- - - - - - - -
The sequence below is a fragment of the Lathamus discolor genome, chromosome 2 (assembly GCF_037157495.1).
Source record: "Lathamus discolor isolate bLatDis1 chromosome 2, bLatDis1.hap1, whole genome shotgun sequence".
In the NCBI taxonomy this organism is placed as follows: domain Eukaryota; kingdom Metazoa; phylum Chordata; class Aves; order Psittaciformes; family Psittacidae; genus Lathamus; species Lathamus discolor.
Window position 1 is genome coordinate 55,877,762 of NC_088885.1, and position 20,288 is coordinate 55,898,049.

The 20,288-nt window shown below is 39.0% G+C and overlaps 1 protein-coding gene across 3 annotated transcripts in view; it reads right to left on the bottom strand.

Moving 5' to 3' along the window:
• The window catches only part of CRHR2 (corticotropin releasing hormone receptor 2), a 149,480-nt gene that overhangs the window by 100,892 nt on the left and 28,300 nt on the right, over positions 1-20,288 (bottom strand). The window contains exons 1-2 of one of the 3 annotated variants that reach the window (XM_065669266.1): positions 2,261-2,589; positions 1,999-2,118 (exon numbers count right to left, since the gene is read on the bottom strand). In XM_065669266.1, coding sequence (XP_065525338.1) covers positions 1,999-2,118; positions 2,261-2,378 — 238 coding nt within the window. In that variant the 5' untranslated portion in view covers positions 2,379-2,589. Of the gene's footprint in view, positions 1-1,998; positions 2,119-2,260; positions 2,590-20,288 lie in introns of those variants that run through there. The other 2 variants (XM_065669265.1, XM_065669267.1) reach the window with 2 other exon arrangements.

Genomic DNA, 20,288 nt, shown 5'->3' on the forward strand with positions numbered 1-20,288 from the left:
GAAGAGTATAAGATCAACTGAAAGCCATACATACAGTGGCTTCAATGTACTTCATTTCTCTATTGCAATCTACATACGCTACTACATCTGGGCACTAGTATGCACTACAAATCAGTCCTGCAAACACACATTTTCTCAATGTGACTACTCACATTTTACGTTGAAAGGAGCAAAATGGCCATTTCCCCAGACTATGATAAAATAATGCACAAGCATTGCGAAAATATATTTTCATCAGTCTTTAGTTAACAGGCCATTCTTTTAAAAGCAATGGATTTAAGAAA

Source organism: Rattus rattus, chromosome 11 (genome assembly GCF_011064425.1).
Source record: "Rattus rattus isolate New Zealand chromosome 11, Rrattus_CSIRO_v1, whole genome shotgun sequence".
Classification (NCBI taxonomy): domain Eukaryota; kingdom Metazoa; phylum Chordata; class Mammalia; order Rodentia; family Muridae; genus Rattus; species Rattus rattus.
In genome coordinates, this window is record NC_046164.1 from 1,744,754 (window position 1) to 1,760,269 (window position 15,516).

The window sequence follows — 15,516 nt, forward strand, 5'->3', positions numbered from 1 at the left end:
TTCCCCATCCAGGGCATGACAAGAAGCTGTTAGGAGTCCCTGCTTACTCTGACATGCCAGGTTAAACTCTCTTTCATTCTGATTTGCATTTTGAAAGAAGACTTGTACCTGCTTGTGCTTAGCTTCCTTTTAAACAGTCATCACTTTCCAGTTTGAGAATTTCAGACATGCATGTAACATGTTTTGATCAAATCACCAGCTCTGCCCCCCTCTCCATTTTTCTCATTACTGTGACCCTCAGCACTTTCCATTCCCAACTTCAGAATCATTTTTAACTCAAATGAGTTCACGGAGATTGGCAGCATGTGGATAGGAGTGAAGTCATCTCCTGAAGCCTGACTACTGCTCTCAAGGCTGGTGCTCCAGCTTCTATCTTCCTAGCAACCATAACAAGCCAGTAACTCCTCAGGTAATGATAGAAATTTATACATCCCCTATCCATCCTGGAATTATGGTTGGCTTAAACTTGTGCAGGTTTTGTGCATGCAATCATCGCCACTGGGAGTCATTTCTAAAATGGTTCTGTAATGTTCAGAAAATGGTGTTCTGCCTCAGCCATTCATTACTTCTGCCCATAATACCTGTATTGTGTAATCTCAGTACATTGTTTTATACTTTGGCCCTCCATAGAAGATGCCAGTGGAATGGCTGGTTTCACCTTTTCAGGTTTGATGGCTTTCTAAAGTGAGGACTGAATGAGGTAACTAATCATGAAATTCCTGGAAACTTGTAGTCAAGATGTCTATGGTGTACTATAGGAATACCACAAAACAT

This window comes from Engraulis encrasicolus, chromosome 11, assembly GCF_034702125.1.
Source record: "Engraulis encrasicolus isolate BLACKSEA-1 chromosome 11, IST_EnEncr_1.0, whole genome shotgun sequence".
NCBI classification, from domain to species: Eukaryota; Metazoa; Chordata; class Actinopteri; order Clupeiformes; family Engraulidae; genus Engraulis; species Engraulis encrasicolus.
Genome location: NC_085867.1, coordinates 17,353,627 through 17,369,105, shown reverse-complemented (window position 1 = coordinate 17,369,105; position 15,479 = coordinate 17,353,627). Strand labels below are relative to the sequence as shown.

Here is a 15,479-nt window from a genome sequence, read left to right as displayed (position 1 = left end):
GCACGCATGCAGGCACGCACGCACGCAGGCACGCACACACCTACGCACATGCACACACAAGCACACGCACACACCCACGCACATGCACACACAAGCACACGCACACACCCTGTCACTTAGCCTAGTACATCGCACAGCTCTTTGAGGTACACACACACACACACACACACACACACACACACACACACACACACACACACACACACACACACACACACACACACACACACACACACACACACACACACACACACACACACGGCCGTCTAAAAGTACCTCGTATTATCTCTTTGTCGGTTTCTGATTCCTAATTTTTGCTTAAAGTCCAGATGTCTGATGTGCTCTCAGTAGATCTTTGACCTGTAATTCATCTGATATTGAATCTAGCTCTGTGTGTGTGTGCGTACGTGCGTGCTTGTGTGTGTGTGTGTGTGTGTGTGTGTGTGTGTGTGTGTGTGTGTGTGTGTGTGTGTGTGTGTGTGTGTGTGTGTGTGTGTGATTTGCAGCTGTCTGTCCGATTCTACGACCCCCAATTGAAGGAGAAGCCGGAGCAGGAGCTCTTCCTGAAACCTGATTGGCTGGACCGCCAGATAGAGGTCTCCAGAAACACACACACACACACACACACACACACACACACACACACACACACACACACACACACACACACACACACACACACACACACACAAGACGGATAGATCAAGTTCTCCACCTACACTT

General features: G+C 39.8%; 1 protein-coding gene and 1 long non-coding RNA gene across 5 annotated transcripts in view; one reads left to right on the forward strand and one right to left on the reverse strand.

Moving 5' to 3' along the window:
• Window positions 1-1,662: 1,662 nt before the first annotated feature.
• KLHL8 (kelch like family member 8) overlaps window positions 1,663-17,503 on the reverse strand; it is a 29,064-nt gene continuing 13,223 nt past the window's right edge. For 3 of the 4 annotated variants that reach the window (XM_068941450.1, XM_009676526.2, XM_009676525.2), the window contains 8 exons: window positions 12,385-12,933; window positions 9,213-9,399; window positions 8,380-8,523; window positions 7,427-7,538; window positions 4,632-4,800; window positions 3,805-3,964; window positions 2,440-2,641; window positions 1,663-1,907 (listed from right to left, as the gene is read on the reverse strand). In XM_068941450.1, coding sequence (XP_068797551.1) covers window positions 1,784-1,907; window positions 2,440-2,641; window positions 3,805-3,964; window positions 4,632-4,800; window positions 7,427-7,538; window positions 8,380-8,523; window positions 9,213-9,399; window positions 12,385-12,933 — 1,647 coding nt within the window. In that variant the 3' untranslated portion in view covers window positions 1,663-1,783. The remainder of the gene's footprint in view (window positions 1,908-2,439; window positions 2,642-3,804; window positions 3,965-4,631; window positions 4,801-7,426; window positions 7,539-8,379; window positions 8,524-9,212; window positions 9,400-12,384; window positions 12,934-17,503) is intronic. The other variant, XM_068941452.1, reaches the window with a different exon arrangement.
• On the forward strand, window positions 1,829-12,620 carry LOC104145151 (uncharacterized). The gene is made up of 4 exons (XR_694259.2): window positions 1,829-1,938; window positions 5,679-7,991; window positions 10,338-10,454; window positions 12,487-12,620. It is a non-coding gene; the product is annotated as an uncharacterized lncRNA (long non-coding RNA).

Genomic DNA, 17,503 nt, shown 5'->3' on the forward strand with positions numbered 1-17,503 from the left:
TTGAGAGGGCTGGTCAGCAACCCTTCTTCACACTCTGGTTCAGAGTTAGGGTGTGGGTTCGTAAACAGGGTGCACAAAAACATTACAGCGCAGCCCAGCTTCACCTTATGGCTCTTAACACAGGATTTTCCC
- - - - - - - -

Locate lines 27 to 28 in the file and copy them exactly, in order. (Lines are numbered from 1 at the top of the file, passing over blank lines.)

Genomic DNA, 17,503 nt, shown 5'->3' on the forward strand with positions numbered 1-17,503 from the left:
TTGAGAGGGCTGGTCAGCAACCCTTCTTCACACTCTGGTTCAGAGTTAGGGTGTGGGTTCGTAAACAGGGTGCACAAAAACATTACAGCGCAGCCCAGCTTCACCTTATGGCTCTTAACACAGGATTTTCCC